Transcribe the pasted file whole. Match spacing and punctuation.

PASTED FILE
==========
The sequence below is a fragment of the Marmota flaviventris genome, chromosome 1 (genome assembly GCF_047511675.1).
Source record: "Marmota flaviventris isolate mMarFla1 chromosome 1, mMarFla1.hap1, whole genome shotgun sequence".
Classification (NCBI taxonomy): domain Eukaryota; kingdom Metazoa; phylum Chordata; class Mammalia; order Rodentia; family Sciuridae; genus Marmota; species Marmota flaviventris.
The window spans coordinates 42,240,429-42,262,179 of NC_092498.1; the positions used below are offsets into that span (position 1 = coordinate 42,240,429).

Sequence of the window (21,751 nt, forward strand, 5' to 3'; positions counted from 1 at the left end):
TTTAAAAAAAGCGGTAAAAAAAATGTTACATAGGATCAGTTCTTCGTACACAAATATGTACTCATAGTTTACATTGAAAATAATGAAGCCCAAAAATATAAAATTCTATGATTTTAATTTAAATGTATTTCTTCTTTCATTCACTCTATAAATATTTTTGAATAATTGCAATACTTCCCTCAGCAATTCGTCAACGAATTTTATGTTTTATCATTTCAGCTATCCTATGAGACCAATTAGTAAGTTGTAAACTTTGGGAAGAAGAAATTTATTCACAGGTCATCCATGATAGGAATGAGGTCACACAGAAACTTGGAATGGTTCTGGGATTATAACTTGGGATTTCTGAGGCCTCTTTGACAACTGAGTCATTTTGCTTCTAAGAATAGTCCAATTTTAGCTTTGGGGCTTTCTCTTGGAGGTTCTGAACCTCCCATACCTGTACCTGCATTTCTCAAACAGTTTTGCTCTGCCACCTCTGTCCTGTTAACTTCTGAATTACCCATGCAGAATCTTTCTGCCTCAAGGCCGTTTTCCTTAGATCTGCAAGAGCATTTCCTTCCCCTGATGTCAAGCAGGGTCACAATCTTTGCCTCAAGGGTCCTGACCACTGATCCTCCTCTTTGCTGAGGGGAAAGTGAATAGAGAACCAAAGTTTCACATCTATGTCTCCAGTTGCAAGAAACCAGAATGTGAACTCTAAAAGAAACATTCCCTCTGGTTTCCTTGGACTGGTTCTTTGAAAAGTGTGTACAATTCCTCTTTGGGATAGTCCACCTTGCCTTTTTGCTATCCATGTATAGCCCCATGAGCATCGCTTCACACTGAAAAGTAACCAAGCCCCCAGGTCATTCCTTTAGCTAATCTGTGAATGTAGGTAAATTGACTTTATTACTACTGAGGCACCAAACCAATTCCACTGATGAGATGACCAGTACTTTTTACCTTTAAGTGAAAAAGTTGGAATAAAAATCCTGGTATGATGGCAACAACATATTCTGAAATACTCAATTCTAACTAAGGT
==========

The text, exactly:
The sequence below is a fragment of the Marmota flaviventris genome, chromosome 1 (genome assembly GCF_047511675.1).
Source record: "Marmota flaviventris isolate mMarFla1 chromosome 1, mMarFla1.hap1, whole genome shotgun sequence".
Classification (NCBI taxonomy): domain Eukaryota; kingdom Metazoa; phylum Chordata; class Mammalia; order Rodentia; family Sciuridae; genus Marmota; species Marmota flaviventris.
The window spans coordinates 42,240,429-42,262,179 of NC_092498.1; the positions used below are offsets into that span (position 1 = coordinate 42,240,429).

Sequence of the window (21,751 nt, forward strand, 5' to 3'; positions counted from 1 at the left end):
TTTAAAAAAAGCGGTAAAAAAAATGTTACATAGGATCAGTTCTTCGTACACAAATATGTACTCATAGTTTACATTGAAAATAATGAAGCCCAAAAATATAAAATTCTATGATTTTAATTTAAATGTATTTCTTCTTTCATTCACTCTATAAATATTTTTGAATAATTGCAATACTTCCCTCAGCAATTCGTCAACGAATTTTATGTTTTATCATTTCAGCTATCCTATGAGACCAATTAGTAAGTTGTAAACTTTGGGAAGAAGAAATTTATTCACAGGTCATCCATGATAGGAATGAGGTCACACAGAAACTTGGAATGGTTCTGGGATTATAACTTGGGATTTCTGAGGCCTCTTTGACAACTGAGTCATTTTGCTTCTAAGAATAGTCCAATTTTAGCTTTGGGGCTTTCTCTTGGAGGTTCTGAACCTCCCATACCTGTACCTGCATTTCTCAAACAGTTTTGCTCTGCCACCTCTGTCCTGTTAACTTCTGAATTACCCATGCAGAATCTTTCTGCCTCAAGGCCGTTTTCCTTAGATCTGCAAGAGCATTTCCTTCCCCTGATGTCAAGCAGGGTCACAATCTTTGCCTCAAGGGTCCTGACCACTGATCCTCCTCTTTGCTGAGGGGAAAGTGAATAGAGAACCAAAGTTTCACATCTATGTCTCCAGTTGCAAGAAACCAGAATGTGAACTCTAAAAGAAACATTCCCTCTGGTTTCCTTGGACTGGTTCTTTGAAAAGTGTGTACAATTCCTCTTTGGGATAGTCCACCTTGCCTTTTTGCTATCCATGTATAGCCCCATGAGCATCGCTTCACACTGAAAAGTAACCAAGCCCCCAGGTCATTCCTTTAGCTAATCTGTGAATGTAGGTAAATTGACTTTATTACTACTGAGGCACCAAACCAATTCCACTGATGAGATGACCAGTACTTTTTACCTTTAAGTGAAAAAGTTGGAATAAAAATCCTGGTATGATGGCAACAACATATTCTGAAATACTCAATTCTAACTAAGGT